The Power of the Sun

Jacqueline Mullin

The importance of sunlight to the existence and survival of plant, animal and human life on Earth is irrefutable. Thus endless hours of research have been and continue to be invested in the quest to gain an understanding of the structure of the sun, the process by which it produces and extends it’s energy to Earth, as well as how we can harness this resource.

The centre of the sun is made up of the core. Fraser Cain, a writer with Universe Today explains that the sun’s energy is produced within its core but that the make up of the additional layers – the Radiative Zone, the Convective Zone and Photosphere, all work together to transfer the sun’s energy from the core outward. “The energy emitted from the photosphere then propagates through space and reaches Earth’s atmosphere and other planets of the solar system. Here on Earth, the upper layer of the atmosphere (the ozone layer) filters much of the sun’s ultra-violet (UV) radiation, but passes some onto the surface.” What is passed to the surface heats our plant and gives us life.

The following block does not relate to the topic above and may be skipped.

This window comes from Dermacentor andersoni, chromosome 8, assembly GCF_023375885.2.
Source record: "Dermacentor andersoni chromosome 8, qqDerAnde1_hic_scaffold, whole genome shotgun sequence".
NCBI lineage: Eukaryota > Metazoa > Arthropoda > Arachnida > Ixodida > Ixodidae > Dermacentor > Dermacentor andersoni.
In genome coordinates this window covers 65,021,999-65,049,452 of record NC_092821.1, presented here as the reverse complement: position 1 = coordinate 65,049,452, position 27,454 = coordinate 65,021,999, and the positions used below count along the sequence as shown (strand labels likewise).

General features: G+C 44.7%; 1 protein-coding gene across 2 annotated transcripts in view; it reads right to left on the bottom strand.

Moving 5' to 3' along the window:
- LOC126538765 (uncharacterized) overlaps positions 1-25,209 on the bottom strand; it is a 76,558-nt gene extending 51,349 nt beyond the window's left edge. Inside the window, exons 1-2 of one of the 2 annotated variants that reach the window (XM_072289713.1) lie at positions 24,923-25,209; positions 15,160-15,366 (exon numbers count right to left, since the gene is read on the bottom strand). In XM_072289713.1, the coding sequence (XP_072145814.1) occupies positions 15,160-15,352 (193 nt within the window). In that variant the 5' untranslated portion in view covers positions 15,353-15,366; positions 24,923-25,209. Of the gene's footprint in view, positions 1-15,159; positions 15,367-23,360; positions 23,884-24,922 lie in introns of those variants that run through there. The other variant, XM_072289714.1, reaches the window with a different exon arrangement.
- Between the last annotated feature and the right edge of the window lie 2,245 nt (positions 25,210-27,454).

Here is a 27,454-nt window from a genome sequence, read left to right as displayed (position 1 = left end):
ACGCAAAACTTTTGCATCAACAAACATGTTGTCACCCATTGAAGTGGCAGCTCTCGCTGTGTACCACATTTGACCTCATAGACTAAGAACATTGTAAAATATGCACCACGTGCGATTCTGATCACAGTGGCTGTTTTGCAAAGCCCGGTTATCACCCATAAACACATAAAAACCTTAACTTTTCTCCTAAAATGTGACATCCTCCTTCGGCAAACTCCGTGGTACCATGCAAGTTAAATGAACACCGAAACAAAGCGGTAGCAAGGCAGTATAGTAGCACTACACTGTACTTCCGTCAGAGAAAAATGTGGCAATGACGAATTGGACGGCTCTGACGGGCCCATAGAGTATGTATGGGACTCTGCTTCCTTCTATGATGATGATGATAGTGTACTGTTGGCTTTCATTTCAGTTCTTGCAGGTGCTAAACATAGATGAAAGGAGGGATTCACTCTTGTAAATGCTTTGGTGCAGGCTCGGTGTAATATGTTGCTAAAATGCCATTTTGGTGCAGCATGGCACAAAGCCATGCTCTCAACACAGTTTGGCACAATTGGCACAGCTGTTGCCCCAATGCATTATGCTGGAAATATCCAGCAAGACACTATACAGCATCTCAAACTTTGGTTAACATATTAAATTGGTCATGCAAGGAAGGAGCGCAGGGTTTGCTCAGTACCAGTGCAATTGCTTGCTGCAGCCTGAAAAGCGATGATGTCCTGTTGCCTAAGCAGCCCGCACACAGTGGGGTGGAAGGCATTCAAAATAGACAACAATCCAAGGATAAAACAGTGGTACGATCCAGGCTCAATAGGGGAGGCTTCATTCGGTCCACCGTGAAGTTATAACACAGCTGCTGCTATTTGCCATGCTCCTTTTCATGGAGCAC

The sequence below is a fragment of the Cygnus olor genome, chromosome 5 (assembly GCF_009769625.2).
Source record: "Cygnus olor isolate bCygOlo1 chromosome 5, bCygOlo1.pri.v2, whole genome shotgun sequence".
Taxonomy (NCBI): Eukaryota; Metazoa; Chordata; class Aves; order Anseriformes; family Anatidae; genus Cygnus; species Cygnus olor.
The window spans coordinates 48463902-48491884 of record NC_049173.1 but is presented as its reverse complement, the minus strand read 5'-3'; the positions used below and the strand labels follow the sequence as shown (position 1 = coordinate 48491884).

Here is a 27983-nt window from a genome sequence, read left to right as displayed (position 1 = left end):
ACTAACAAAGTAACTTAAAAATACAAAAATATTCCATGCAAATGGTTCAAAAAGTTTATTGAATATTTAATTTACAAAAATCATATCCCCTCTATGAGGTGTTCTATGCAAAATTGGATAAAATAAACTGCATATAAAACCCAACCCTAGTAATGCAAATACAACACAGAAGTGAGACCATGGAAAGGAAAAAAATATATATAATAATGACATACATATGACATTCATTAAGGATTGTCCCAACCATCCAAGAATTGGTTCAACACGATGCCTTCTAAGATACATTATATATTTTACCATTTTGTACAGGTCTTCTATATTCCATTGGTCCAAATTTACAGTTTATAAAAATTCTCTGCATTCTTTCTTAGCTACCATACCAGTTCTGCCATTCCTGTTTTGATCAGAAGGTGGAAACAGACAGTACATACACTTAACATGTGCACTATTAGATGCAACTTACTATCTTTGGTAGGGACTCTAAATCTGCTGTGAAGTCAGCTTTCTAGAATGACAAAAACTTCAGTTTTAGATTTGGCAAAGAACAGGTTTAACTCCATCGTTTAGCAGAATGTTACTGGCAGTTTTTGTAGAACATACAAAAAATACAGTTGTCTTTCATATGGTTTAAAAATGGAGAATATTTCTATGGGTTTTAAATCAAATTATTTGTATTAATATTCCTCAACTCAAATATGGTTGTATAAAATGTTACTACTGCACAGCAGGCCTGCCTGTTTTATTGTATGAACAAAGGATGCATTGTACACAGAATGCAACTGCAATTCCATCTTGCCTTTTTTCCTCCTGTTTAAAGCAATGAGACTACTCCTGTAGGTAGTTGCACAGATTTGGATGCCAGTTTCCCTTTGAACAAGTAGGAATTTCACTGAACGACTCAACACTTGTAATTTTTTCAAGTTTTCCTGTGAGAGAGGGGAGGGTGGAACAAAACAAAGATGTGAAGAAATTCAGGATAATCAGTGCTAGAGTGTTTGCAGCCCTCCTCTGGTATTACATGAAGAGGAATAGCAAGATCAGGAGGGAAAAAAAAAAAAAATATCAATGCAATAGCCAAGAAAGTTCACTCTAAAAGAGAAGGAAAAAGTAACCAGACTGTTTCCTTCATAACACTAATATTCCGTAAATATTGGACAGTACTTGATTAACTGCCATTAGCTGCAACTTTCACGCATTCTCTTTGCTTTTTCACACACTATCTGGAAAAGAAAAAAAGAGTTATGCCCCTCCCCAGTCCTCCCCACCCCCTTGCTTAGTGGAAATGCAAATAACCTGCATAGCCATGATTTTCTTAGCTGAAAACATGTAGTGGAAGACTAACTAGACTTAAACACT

It is this life source that caused University of Copenhagen Professor Claus Felby, who is the head researcher in a study on the power of the sun, to call their discovery, “reverse photosynthesis”, a game changer. He has stated that it could “transform the industrial production of fuels and chemicals, thus serving to reduce pollution significantly”.

In a report published in Nature Communications, Felby and his colleagues discuss how it may be possible to use energy from the sun to break down plant matter, releasing chemical substances. Researcher Klaus Benedikt Møllers, a Postdoc involved in the research explains that the natural process, “reverse photosynthesis” involves enzymes using “atmospheric oxygen and the Sun’s rays to break down and transform carbon bonds, in plants among other things, instead of building plants and producing oxygen as is typically understood with photosynthesis”.

The practical implications of the discovery are unknown but David Cannella, a researcher and Postdoc involved in the discovery suggests that “the discovery means that by using the Sun, we can produce biofuels and biochemical for things like plastics – faster, at lower temperatures and with enhanced energy-efficiency.” A reduction in processing times could equal a drastic reduction in the amount of greenhouse gas emissions created through current processing methods.